- Lagente V, Boichot E: Role of matrix metalloproteinases in the inflammatory process of respiratory diseases. J Mol Cell Cardiol. 2010, 48 (3): 440-444. 10.1016/j.yjmcc.2009.09.017.View ArticlePubMedGoogle Scholar
- Veillard F, Lecaille F, Lalmanach G: Lung cysteine cathepsins: intruders or unorthodox contributors to the kallikrein-kinin system?. Int J Biochem Cell Biol. 2008, 40 (6-7): 1079-1094. 10.1016/j.biocel.2007.10.030.View ArticlePubMedGoogle Scholar
- Buhling F, Rocken C, Brasch F, Hartig R, Yasuda Y, Saftig P, Bromme D, Welte T: Pivotal role of cathepsin K in lung fibrosis. Am J Pathol. 2004, 164 (6): 2203-2216. 10.1016/S0002-9440(10)63777-7.PubMed CentralView ArticlePubMedGoogle Scholar
- Deal C: Potential new drug targets for osteoporosis. Nat Clin Pract Rheumatol. 2009, 5 (1): 20-27. 10.1038/ncprheum0977.View ArticlePubMedGoogle Scholar
- Cohen L, E X, Tarsi J, Ramkumar T, Horiuchi TK, Cochran R, DeMartino S, Schechtman KB, Hussain I, Holtzman MJ, et al: Epithelial cell proliferation contributes to airway remodeling in severe asthma. Am J Respir Crit Care Med. 2007, 176 (2): 138-145. 10.1164/rccm.200607-1062OC.PubMed CentralView ArticlePubMedGoogle Scholar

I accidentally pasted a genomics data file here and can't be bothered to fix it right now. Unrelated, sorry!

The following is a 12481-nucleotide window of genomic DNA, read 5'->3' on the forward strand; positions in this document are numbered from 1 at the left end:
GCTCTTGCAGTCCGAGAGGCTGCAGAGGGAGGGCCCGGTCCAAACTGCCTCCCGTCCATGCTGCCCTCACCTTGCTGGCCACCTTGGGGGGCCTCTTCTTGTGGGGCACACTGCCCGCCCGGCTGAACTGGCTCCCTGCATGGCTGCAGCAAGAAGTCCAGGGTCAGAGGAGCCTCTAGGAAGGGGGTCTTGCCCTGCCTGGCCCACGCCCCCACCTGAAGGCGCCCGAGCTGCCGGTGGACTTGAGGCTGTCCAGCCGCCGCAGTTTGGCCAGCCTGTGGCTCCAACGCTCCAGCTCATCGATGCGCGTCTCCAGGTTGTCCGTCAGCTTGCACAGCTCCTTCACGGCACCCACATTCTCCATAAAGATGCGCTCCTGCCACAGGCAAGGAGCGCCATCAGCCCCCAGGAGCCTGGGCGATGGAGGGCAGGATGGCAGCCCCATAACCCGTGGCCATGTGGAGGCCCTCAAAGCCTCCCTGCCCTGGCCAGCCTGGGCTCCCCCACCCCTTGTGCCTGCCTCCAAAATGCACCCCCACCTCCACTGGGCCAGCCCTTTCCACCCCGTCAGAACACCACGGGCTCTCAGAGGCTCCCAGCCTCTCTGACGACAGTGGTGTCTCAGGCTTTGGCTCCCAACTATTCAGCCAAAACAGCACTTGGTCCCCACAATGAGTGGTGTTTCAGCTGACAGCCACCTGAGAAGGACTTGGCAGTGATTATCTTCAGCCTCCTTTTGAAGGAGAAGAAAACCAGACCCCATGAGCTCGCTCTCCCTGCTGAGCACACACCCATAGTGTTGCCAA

- Turk B, Stoka V: Protease signalling in cell death: caspases versus cysteine cathepsins. FEBS Lett. 2007, 581 (15): 2761-2767. 10.1016/j.febslet.2007.05.038.View ArticlePubMedGoogle Scholar
- Richter A, Puddicombe SM, Lordan JL, Bucchieri F, Wilson SJ, Djukanovic R, Dent G, Holgate ST, Davies DE: The contribution of interleukin (IL)-4 and IL-13 to the epithelial-mesenchymal trophic unit in asthma. Am J Respir Cell Mol Biol. 2001, 25 (3): 385-391.View ArticlePubMedGoogle Scholar
- Johnson PR, Black JL, Carlin S, Ge Q, Underwood PA: The production of extracellular matrix proteins by human passively sensitized airway smooth-muscle cells in culture: the effect of beclomethasone. Am J Respir Crit Care Med. 2000, 162 (6): 2145-2151.View ArticlePubMedGoogle Scholar
- Ten Hacken NH, Postma DS, Timens W: Airway remodeling and long-term decline in lung function in asthma. Curr Opin Pulm Med. 2003, 9 (1): 9-14. 10.1097/00063198-200301000-00002.View ArticlePubMedGoogle Scholar
- Royce SG, Tan L, Koek AA, Tang ML: Effect of extracellular matrix composition on airway epithelial cell and fibroblast structure: implications for airway remodeling in asthma. Ann Allergy Asthma Immunol. 2009, 102 (3): 238-246. 10.1016/S1081-1206(10)60087-7.View ArticlePubMedGoogle Scholar
- Ebina M, Takahashi T, Chiba T, Motomiya M: Cellular hypertrophy and hyperplasia of airway smooth muscles underlying bronchial asthma. A 3-D morphometric study. Am Rev Respir Dis. 1993, 148 (3): 720-726.View ArticlePubMedGoogle Scholar
- Carroll N, Elliot J, Morton A, James A: The structure of large and small airways in nonfatal and fatal asthma. Am Rev Respir Dis. 1993, 147 (2): 405-410.View ArticlePubMedGoogle Scholar